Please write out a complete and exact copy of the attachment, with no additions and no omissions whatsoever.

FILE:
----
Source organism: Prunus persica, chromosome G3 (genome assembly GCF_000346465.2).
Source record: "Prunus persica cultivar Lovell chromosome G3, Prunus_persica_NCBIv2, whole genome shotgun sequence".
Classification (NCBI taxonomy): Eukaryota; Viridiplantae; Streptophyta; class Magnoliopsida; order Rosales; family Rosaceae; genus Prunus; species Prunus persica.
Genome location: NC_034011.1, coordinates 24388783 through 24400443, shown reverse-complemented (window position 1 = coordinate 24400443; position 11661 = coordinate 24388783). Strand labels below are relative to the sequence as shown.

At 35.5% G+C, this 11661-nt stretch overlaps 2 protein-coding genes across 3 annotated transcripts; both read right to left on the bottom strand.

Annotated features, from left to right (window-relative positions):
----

Source organism: Prunus persica, chromosome G3 (genome assembly GCF_000346465.2).
Source record: "Prunus persica cultivar Lovell chromosome G3, Prunus_persica_NCBIv2, whole genome shotgun sequence".
Classification (NCBI taxonomy): Eukaryota; Viridiplantae; Streptophyta; class Magnoliopsida; order Rosales; family Rosaceae; genus Prunus; species Prunus persica.
Genome location: NC_034011.1, coordinates 24388783 through 24400443, shown reverse-complemented (window position 1 = coordinate 24400443; position 11661 = coordinate 24388783). Strand labels below are relative to the sequence as shown.

At 35.5% G+C, this 11661-nt stretch overlaps 2 protein-coding genes across 3 annotated transcripts; both read right to left on the bottom strand.

Annotated features, from left to right (window-relative positions):